Man's announced engagement surprises his wife of 17 years
DEAR ABBY: My husband and I have been together 21 years, married for 17. We recently did a short sale on our home and moved to Texas. It was a professional move for my husband.
At first I was wowed; then I grew homesick for my family, my job and my friends. My husband was not supportive of my emotional needs.
Three years later, my husband has announced his engagement to another woman via the internet. He has been seeing her all this time, while financially supporting my household and saying, "Goodbye, I love you," at the end of our phone calls and texts.
Needless to say, I have filed for divorce. His "cupcake" doesn't know he's still married and has large debts from our relationship as well as this new one, so she's in for a big financial surprise.
In the meantime, we'll communicate amicably. I still love him. I want to expose him to her. I don't think she'd be making wedding plans if she knew he was still married. Should I let them figure it out for themselves or maybe spend my lifetime with regrets?
— HEAVY HEART, NO REGRETS
DEAR HEAVY HEART: If you want to do the cupcake a "favor" and expose your almost-ex, I can't stop you. But if you do, you can bet your divorce will be anything but amicable, and I have serious doubts that you'll achieve your goal.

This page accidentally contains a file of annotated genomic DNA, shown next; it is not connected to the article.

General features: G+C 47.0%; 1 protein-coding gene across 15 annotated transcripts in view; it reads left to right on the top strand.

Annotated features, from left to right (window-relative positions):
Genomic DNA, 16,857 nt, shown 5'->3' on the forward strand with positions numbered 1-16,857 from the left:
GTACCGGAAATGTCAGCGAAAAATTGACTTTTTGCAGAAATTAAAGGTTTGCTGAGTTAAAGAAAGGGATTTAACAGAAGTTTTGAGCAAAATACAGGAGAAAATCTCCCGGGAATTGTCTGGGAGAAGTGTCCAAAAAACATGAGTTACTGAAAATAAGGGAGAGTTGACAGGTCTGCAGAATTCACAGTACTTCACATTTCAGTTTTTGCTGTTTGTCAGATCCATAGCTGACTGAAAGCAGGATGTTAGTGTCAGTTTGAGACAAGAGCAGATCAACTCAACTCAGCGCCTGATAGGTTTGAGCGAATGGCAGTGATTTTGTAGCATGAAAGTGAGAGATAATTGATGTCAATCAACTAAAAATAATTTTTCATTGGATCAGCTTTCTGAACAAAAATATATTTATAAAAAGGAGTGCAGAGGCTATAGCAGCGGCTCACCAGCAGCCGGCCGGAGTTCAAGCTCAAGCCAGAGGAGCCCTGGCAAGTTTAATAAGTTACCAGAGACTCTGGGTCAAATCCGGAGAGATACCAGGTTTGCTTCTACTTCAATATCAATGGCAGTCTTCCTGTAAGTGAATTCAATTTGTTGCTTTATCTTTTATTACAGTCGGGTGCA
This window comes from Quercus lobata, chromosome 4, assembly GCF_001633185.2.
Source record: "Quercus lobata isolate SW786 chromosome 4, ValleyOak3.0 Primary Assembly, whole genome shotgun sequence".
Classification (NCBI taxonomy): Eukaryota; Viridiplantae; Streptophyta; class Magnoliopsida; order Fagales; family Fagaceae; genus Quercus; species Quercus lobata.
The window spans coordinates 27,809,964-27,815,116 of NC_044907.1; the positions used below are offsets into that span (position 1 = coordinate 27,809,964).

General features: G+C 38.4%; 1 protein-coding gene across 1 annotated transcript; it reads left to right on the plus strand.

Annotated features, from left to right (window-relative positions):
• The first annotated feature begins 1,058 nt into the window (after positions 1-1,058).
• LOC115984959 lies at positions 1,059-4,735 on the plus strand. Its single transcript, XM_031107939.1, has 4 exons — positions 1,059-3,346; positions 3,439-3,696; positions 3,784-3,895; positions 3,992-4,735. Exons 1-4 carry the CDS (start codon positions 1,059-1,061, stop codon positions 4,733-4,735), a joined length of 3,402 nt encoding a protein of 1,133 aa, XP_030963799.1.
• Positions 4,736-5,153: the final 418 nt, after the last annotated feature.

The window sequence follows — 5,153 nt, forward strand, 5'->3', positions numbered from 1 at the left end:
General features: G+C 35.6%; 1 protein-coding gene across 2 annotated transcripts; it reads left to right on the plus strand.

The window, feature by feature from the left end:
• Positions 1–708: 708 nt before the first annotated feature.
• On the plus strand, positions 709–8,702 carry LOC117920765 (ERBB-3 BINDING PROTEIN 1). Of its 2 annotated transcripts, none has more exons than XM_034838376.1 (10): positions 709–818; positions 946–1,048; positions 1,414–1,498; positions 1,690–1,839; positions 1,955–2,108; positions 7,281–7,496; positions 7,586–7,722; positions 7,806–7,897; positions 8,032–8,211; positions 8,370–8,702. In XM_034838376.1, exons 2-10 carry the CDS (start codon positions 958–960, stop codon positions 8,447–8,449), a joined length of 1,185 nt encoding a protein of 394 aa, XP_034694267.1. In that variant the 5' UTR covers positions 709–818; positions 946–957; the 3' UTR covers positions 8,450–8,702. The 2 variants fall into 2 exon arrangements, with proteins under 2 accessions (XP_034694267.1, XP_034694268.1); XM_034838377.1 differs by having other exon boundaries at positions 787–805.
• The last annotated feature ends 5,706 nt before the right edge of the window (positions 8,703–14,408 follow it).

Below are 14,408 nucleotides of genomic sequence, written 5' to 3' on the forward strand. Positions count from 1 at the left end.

DEAR ABBY: My husband is always grabbing me in a sexual way. I find it demeaning and annoying. When I ask him to stop, he says it's normal and I should be glad he's still interested in me. He says it's my job to "take care of my man," even if it means being awakened in the middle of the night. Is this normal?
— MANHANDLED IN GEORGIA
DEAR MANHANDLED: When a man approaches a woman in a sexual way, it is supposed to be pleasurable for both parties. If one of them asks the other to stop and the person doesn't, it becomes more of an assault than foreplay. It is not your "job" to have sex with your husband when he wakes you up in the middle of the night demanding it. That borders on coercion, and it is not "normal."
DEAR ABBY: My younger brother smokes, but not cigarettes. Recently, he has been taking a pipe to school. I'm the one who drives him to the bus stop every morning, and I've told him to leave it at home, but he refuses to listen to me. I'm worried he's going to get caught by the campus police, get kicked out of our very nice school and develop a criminal record. I can't tell our parents because that will do more harm than good, and I can't make him listen to me. What do I do?
— SMOKING MAD OLDER SISTER
DEAR SISTER: Ask yourself which will do your brother more good — telling your parents what he has been up to so they can intervene, or remaining silent and letting him get kicked out of school for being stoned in class? Tell your parents!
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